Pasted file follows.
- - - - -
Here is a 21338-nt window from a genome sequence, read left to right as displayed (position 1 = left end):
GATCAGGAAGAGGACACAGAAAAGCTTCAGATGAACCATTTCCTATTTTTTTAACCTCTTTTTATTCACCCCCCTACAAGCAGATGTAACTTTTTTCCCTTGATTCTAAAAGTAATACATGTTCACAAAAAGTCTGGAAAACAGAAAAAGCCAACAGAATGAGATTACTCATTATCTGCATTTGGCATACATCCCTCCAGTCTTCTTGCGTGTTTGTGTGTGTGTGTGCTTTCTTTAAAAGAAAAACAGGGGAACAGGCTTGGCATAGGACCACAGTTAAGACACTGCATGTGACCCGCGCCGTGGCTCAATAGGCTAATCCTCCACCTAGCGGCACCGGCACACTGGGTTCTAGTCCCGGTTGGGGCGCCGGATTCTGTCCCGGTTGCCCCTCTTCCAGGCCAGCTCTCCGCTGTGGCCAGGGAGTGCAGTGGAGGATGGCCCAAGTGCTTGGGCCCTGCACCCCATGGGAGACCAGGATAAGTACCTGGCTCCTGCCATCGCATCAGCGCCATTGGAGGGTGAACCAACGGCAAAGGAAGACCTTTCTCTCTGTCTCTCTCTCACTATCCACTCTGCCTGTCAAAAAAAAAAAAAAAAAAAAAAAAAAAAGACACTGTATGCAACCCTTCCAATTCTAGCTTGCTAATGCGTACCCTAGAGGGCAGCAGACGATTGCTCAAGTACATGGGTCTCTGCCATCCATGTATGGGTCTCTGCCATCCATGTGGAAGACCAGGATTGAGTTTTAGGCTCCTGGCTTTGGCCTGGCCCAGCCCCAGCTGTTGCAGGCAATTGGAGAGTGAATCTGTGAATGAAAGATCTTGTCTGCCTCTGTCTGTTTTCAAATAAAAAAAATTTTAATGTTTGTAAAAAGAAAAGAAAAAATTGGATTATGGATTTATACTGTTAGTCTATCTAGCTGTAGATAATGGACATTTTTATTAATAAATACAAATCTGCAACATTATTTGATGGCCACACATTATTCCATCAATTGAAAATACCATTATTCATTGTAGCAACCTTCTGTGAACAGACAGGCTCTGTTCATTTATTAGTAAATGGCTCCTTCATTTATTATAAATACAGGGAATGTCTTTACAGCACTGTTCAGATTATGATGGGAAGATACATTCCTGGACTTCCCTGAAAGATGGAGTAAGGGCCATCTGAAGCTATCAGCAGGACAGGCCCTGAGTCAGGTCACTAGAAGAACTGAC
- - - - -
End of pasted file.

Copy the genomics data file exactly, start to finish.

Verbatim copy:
Here is a 21338-nt window from a genome sequence, read left to right as displayed (position 1 = left end):
GATCAGGAAGAGGACACAGAAAAGCTTCAGATGAACCATTTCCTATTTTTTTAACCTCTTTTTATTCACCCCCCTACAAGCAGATGTAACTTTTTTCCCTTGATTCTAAAAGTAATACATGTTCACAAAAAGTCTGGAAAACAGAAAAAGCCAACAGAATGAGATTACTCATTATCTGCATTTGGCATACATCCCTCCAGTCTTCTTGCGTGTTTGTGTGTGTGTGTGCTTTCTTTAAAAGAAAAACAGGGGAACAGGCTTGGCATAGGACCACAGTTAAGACACTGCATGTGACCCGCGCCGTGGCTCAATAGGCTAATCCTCCACCTAGCGGCACCGGCACACTGGGTTCTAGTCCCGGTTGGGGCGCCGGATTCTGTCCCGGTTGCCCCTCTTCCAGGCCAGCTCTCCGCTGTGGCCAGGGAGTGCAGTGGAGGATGGCCCAAGTGCTTGGGCCCTGCACCCCATGGGAGACCAGGATAAGTACCTGGCTCCTGCCATCGCATCAGCGCCATTGGAGGGTGAACCAACGGCAAAGGAAGACCTTTCTCTCTGTCTCTCTCTCACTATCCACTCTGCCTGTCAAAAAAAAAAAAAAAAAAAAAAAAAAAAGACACTGTATGCAACCCTTCCAATTCTAGCTTGCTAATGCGTACCCTAGAGGGCAGCAGACGATTGCTCAAGTACATGGGTCTCTGCCATCCATGTATGGGTCTCTGCCATCCATGTGGAAGACCAGGATTGAGTTTTAGGCTCCTGGCTTTGGCCTGGCCCAGCCCCAGCTGTTGCAGGCAATTGGAGAGTGAATCTGTGAATGAAAGATCTTGTCTGCCTCTGTCTGTTTTCAAATAAAAAAAATTTTAATGTTTGTAAAAAGAAAAGAAAAAATTGGATTATGGATTTATACTGTTAGTCTATCTAGCTGTAGATAATGGACATTTTTATTAATAAATACAAATCTGCAACATTATTTGATGGCCACACATTATTCCATCAATTGAAAATACCATTATTCATTGTAGCAACCTTCTGTGAACAGACAGGCTCTGTTCATTTATTAGTAAATGGCTCCTTCATTTATTATAAATACAGGGAATGTCTTTACAGCACTGTTCAGATTATGATGGGAAGATACATTCCTGGACTTCCCTGAAAGATGGAGTAAGGGCCATCTGAAGCTATCAGCAGGACAGGCCCTGAGTCAGGTCACTAGAAGAACTGAC